Gary Allan

Gary Allan brings some new country tunes to the House of Blues on Friday, March 28.

Country singer-songwriter Gary Allan knows all too well about coping with loss and the healing power of music.

Allan, who appears 8 p.m. Friday, March 28, at the House of Blues at the Showboat Casino-Hotel in Atlantic City, had just begun to establish himself in Nashville a decade ago when he suffered a terrible personal tragedy. In 2004, his third wife, Angela Herzberg, committed suicide at their Music City home.

The southern California native channeled his grief through his music, releasing the highly personal “Tough All Over” (MCA Nashville). The 2005 album went gold and produced hits in “Best I Ever Had” and “Life Ain’t Always Beautiful.”

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Over the subsequent decade, Allan has continued to tour and make new albums, but it took him several years before he would even do interviews, let alone discuss his wife’s death.

Known for being a contemporary interpreter of the so-called “Bakersfield Sound” made famous by Merle Haggard and Buck Owens, Allan has released four additional studio records, including last year’s “Set You Free.”

Allan, in an email interview, talks about his love of honkytonk, finding the right tonal mix on his records and how music rescued him during his darkest times.

Q: Your latest album “Set You Free” has become of your biggest critical and commercial successes. Why do you think it clicked?

A: I believe every album reflects where I am in life at that moment. “Set You Free” has songs about hope and redemption, as well as broken hearts and pain. I can relate to all of those feelings. I think working with different producers also gave the album a bit of a different sound. I got to use my road band on the things I produced with Greg Droman, and those were some of my favorite tracks.

I also co-wrote with women for the first time on this record. I honestly didn’t realize that I had never done it before. I think they helped bring a little more emotion to my writing, and you can hear and feel that in those tracks.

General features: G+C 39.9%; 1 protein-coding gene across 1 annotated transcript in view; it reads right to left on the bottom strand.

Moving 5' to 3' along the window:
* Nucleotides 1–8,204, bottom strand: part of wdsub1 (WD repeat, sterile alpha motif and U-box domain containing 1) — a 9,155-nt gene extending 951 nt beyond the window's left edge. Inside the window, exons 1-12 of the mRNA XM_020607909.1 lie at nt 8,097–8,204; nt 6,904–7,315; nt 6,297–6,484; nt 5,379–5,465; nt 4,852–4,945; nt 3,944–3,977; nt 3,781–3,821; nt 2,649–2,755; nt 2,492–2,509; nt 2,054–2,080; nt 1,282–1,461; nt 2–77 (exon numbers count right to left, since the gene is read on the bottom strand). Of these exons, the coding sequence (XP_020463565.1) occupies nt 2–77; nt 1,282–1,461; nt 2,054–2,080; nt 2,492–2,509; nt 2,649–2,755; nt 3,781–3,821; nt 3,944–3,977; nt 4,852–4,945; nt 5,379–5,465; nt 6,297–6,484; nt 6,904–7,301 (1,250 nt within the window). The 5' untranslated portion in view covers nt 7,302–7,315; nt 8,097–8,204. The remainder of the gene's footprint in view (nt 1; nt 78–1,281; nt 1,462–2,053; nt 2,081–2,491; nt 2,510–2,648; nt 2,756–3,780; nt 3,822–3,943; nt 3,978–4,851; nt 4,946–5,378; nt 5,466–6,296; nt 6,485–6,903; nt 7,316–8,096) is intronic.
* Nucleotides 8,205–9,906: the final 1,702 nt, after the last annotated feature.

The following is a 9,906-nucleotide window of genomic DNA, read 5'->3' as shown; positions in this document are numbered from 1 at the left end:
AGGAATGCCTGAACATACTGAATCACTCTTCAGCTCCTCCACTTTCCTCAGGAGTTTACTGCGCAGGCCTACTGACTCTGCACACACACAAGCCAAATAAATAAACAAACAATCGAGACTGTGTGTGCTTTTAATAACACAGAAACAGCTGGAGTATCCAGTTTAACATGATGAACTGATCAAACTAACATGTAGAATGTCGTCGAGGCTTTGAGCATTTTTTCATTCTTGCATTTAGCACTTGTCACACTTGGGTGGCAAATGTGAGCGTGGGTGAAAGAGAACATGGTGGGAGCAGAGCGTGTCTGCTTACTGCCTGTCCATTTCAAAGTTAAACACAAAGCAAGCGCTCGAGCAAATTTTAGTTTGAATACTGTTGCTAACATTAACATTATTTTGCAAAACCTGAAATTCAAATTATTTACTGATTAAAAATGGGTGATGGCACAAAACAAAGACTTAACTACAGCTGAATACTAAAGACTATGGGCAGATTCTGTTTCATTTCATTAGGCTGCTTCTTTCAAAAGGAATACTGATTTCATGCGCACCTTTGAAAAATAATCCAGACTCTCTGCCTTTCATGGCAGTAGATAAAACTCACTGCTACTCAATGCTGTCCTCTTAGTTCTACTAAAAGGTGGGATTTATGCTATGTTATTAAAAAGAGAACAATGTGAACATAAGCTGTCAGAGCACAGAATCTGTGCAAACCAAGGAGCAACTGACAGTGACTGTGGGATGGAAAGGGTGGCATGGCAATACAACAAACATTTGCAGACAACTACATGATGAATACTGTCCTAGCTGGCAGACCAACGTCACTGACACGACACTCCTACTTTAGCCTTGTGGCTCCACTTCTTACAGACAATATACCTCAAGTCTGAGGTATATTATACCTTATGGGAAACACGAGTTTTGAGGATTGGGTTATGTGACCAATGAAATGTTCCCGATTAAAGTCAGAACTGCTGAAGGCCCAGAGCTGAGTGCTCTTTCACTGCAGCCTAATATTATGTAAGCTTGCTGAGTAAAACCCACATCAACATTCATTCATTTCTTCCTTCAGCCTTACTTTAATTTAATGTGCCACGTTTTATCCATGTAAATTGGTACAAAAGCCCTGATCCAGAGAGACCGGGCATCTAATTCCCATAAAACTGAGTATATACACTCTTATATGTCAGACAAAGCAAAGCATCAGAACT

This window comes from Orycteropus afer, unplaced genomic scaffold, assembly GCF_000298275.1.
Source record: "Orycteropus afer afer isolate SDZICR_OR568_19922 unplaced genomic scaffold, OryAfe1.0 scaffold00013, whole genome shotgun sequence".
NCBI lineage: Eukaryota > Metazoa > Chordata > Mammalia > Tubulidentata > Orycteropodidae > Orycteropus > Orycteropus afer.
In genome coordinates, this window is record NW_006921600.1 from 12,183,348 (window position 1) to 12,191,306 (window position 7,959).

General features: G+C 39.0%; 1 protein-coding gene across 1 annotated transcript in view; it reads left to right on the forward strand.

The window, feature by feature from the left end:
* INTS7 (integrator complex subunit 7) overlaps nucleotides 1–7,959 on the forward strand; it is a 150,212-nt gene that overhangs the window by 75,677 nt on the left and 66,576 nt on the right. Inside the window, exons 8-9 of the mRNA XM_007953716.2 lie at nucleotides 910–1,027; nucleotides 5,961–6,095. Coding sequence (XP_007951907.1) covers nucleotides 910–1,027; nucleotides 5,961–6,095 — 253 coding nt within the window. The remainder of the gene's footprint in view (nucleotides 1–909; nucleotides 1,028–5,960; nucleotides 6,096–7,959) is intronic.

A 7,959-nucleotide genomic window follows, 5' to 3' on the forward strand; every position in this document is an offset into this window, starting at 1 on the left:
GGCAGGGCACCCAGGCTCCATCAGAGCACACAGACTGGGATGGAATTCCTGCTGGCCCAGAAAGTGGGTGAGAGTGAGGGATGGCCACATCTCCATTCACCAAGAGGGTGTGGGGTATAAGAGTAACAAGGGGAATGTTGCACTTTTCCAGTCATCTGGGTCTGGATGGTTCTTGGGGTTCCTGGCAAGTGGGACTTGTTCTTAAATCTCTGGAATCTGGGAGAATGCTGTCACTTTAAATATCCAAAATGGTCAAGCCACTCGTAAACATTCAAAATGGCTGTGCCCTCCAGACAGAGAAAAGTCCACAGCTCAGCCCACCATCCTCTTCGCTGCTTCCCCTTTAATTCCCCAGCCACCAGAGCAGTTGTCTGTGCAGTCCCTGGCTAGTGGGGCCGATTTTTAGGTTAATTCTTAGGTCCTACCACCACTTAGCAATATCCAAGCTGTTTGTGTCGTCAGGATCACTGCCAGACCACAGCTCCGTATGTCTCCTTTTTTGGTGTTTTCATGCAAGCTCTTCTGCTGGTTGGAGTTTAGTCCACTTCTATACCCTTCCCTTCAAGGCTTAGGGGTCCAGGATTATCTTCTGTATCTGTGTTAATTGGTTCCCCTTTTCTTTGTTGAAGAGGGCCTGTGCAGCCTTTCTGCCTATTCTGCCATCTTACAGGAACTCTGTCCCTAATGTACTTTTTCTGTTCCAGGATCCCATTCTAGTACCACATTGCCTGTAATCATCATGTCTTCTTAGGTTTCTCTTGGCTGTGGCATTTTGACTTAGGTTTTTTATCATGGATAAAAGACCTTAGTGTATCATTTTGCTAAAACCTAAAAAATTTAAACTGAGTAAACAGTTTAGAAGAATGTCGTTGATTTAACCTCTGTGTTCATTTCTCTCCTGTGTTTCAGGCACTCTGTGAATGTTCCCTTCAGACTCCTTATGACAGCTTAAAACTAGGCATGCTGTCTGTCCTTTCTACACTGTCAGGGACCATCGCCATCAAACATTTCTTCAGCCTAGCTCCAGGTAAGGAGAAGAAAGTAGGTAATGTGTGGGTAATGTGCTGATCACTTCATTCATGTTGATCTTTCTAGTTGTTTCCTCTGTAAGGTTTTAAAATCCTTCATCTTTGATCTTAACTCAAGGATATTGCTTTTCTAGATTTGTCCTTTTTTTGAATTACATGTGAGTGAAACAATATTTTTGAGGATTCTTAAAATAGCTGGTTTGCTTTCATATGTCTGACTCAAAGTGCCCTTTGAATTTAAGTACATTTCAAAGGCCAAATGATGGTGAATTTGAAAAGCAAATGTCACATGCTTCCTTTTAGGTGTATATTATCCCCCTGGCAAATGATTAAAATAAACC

Q: You came up through the honkytonk circuit performing with your dad’s band. What did that experience teach you about performing?

A: Those experiences made me who I am today. I started playing that circuit with my brother and my dad and eventually stepped out on my own. At that point, I realized I had to learn to connect with everyone in that crowd. It didn’t matter if the venue held 20 people or 500 people; I needed to make each person feel like I was playing just for them.

The venues have gotten larger over the years, but I still try to make it feel like we are in a honkytonk, and I want everyone up and having a blast.

Q: Can you talk about the songwriters and performers that you liked coming up and how they helped shape your own music?

A: Growing up in California, I was naturally drawn to the Bakersfield Sound. My dad loved all those guys, and they have been a huge influence on me. Not only did I originally want to sound like Buck (Owens) and Merle (Haggard), but I wanted to have a career like theirs.

Haggard is one of the best songwriters of all time, with hit after hit, yet he always made it look so simple. He writes what he is passionate about, and what he believes in. and I’ve tried to follow that same philosophy.

Q: Will you be previewing any new songs in A.C.? Do you have any specific plans to head back into the studio?

A: I am throwing in a few new songs here and there — not every night, but when the feeling hits me. I’ve been writing a lot, and I like to test some of those songs on the fans and get their responses.

When I’ve been home, I’ve pretty much been writing every day and doing demos at night. I like to have everything together, and then start culling through my songs and outside songs, until we feel we have the right mix for the next album.

Once I feel I have that mix, I’ll head into the studio.

Q: Did you consider stopping performing when your wife died? How has being an artist and a performer helped you to move forward with your life?

A: People say music can be healing, and I agree with that completely, Writing and performing have been therapy for me. It has given me an outlet for my grief and for all the positives in my life.

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